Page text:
The mask that is white privilege prevents most of the fair-skinned from experiencing what it’s like to be seen as different because of the color of your skin. I’ll admit that I’m likely writing this from a place of my own naïve bubble and lack of true understanding, so I won’t try to go there. I will share what I learned through the lens of dance, when yesterday I had the opportunity of being the only white woman at a wedding with over 200 guests (from what I could tell).
The wedding ceremony was beautiful. I was in awe of the praise-dance that kicked off the ceremony. The young dancer did an expressive, fluid, uplifting lyrical dance with moments of Afro-Cuban influence. I felt a true coming together of the bride and groom’s families as the reverend read passionately from scripture and the singer pierced hearts with her soulful vocals. The spirit was present, and you could feel it. Can I get an amen!?
As the reception began, the DJ kicked off with the popular hip-hop line dance (awkwardly attempted at most weddings), “the wobble.” As I hopped up to join the guests flocking to the floor, I noticed some surprised faces, and then surprised voices as I joined the pulsating groove. “Okay, baby!” I heard one woman exclaim.
Later, a friend at the wedding caught me staring fixatedly at a male guest doing a Charleston-like move, and he said, “I think you want to start a dance off.” No permission needed, I was off. I jumped in and gave 'em my best Roger Rabbit eighties move and was blown away when a crowd of guests swarmed around my competi-mate and I, whooping and hollering, with camera flashes flying. Please enjoy the below video of this moment.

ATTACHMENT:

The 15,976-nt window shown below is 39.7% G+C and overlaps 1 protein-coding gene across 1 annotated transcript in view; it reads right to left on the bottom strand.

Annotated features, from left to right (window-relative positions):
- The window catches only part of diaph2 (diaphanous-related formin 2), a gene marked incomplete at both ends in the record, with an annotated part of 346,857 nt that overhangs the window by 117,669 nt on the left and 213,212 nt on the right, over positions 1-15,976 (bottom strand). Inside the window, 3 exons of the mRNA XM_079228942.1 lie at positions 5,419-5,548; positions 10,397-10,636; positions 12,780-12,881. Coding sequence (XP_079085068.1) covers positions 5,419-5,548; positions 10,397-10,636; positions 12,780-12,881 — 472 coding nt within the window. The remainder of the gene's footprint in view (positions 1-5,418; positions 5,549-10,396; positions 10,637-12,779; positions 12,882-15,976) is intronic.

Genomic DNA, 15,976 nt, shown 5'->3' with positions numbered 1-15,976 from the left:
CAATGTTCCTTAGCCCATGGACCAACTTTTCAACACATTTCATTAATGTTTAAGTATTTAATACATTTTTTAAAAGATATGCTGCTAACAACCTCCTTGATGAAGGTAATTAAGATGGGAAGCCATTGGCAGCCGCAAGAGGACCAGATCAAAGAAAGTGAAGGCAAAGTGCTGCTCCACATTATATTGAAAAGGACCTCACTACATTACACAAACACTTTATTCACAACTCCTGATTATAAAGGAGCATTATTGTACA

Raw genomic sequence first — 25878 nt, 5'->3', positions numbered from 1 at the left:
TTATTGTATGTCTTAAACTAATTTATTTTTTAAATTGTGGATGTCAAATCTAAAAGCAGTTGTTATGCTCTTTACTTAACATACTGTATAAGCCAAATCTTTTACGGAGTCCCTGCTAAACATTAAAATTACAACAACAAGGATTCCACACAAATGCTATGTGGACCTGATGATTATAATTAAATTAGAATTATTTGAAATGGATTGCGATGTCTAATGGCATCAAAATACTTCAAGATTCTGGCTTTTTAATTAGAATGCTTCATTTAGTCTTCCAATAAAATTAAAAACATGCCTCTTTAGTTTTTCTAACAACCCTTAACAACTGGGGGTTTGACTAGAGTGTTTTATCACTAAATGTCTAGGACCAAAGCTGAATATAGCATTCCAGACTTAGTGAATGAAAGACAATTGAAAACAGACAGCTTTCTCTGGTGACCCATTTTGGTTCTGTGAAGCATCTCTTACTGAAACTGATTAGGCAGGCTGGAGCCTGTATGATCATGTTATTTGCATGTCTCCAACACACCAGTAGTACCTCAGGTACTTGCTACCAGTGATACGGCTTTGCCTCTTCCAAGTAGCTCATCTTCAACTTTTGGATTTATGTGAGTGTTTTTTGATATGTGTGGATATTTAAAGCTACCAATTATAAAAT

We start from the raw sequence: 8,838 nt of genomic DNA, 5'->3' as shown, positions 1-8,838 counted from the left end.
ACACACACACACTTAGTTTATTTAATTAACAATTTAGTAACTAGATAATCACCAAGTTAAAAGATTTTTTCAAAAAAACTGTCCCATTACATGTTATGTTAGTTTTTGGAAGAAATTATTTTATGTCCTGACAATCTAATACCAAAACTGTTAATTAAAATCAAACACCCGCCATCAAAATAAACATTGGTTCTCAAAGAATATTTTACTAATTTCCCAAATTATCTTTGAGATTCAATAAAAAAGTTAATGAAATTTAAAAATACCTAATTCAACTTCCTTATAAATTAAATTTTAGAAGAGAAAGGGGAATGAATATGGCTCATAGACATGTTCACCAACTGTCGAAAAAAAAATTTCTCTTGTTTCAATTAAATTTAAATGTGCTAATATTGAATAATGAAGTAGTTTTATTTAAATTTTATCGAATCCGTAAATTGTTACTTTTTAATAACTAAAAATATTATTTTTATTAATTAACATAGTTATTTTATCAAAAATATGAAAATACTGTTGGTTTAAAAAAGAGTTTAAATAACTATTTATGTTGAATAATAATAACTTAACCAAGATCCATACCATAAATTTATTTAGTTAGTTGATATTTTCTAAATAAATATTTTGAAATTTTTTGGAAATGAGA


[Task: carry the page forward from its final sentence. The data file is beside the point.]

Over the course of the evening, I made lots of new friends on the dance floor. I felt accepted and warmed. One woman asked me, “Do you even know this song?” “No,” I admitted, sheepishly. “I just love to dance.”
Reflecting on what I felt and experienced at the wedding made me think about what the dance floor offers when it comes to diversity. It’s not that when you enter the dance floor, that the color of your skin, your gender identity, or your age disappear, it’s that it comes out more fully and in the most beautiful way. Dance really is for everyone. From the married couple of more than 45 years who could only hold hands and sway as one of them was in a wheel chair, to the excited children who scurried past the feet of adults twice their height, dance is for all. It is a meeting ground and a safe space for expressing our true selves. It is a place where we can recognize one another for what we bring on all levels. And the dance that results is beautiful.
How can we offer the space that the dance floor brings to the conversation about diversity and inclusion? What if we honored each other at work and in life with the same whooping and excitement that comes from seeing and feeling each other through movement?